Race 7 – Geelong Half Marathon

“I tell our runners to divide the race into thirds. Run the first part with your head, the middle part with your personality, and the last part with your heart.” – Mike Fanelli


Well this is the anniversary of my first ever half marathon when I ran this race last year. Was pretty happy with my time of about 1:47, at the time I thought anything under 2 hours would be a good time. But now having a bit more experience, I was hoping to get a half marathon PB. Saying that I’ve only done two half marathons, but the other one I did last year, Run Melbourne, I managed to knock off in 1:41 in July.  Which I thought at the time was pretty fast.

I expected to beat this time although one thing has to be said about the Geelong course and that is, its so much more hilly than Run Melbourne. The course follows the river banks of the Barwon and includes all it undulations. My confidence in thinking i’d beat last year’s time was twofold. Firstly I’ve done a lot of running in between, in fact a marathon in there, so generally my endurance and overall speed should have improved. Secondly even if I didn’t race with any more effort than last time, I much more race smarter now and this experience of race runnings and tactics surely must be worth one or two minutes along the way. Already I’d raced 6 races this year and the Run for Kids run at 15km was a good build up to a Half Marathon.

On the negative side though, my Run for the Kids time wasn’t a good time for me and I’d need to go faster per km over 21.1km than I had over that 15km course to break the 1 hour 40 minutes boundary which was my overall target. Also so many runs this year and one for the last three weeks has been leaving me feeling a little tired and I wasn’t sure what effect this would have on my running today.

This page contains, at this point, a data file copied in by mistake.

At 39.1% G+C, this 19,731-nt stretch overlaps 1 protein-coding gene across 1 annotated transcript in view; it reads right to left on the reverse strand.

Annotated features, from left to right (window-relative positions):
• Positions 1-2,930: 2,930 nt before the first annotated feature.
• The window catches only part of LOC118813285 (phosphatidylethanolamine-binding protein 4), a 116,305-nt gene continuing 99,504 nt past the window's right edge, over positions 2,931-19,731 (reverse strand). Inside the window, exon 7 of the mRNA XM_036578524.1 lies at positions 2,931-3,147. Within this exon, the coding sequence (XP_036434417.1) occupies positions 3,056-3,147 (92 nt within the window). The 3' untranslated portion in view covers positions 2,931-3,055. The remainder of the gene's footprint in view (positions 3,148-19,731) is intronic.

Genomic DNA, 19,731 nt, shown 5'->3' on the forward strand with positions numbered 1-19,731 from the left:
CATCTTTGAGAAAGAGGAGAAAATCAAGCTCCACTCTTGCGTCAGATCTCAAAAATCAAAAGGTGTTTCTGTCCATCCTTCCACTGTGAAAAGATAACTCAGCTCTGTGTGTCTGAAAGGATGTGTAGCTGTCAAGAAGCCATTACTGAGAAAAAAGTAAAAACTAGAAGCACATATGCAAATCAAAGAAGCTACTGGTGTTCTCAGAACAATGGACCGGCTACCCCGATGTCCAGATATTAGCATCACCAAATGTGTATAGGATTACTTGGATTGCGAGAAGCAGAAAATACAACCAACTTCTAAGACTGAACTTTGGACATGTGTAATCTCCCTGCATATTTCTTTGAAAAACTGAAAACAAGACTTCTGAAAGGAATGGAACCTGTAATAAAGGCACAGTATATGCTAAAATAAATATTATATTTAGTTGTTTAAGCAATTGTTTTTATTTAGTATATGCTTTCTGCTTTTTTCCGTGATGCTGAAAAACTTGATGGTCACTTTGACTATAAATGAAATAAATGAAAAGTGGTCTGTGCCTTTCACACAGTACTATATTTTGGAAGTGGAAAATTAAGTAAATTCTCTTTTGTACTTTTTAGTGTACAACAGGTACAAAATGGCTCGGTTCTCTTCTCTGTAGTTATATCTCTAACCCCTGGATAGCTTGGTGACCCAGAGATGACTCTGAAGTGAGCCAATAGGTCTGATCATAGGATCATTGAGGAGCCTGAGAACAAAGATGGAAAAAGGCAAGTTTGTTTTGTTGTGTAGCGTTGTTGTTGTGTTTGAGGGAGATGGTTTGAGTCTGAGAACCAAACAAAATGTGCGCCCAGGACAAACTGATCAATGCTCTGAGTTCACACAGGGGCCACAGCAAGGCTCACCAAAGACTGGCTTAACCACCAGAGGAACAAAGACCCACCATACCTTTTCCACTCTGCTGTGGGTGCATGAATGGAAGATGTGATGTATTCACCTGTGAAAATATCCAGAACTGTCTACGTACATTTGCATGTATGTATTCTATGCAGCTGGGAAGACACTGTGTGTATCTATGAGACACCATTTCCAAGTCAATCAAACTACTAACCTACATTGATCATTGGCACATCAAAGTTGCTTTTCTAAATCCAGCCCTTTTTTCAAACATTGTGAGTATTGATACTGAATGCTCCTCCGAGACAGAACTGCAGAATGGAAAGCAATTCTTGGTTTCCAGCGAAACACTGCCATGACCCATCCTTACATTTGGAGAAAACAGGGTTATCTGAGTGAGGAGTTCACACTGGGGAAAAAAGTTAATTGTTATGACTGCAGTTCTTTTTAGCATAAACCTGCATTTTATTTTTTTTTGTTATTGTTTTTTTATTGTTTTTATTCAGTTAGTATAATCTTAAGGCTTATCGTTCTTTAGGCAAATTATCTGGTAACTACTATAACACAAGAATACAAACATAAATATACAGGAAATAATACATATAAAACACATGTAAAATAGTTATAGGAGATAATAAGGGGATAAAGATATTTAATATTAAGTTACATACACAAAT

Hence when I went into this race, all these thoughts were rushing around my head. On top of those thoughts I’d also tried a couple of new things i’d never done before. Firstly, I didn’t train midweek so went into the race completed fresh. Secondly, I bought myself a Garmin Forerunner watch to enable me to track my pace over the course. Its got a nifty little function where you tell it what pace you’d like to run and it lets you know whether you are under, over or on pace. It also beeps at you ever km to let you know the time you did your last km in. Initially I wasn’t sure whether this would be more of a hindrance than a help, but I think overall it was a help.

Pre-race I had an almost perfect lead it from a diet point of view. I can be very bad at controlling alcohol and food intake going into races but this time I resisted temptation knowing this was my biggest race of the year to date. I ate only small meals for two days before with just one big meal the night before the race (burger and chips) and I abstained from alcohol from Thursday night. I sometimes wonder if I really didn’t drink much and ate an all round healthy diet, how much better my running could be.

One very different strategy to this race was to start at the front of the field. This strategy though was almost forced on me, the timings today had no timing mat on the start line so all times were taken from the time the siren went off, hence anytime I took getting from behind the line to the line would be included in the race time.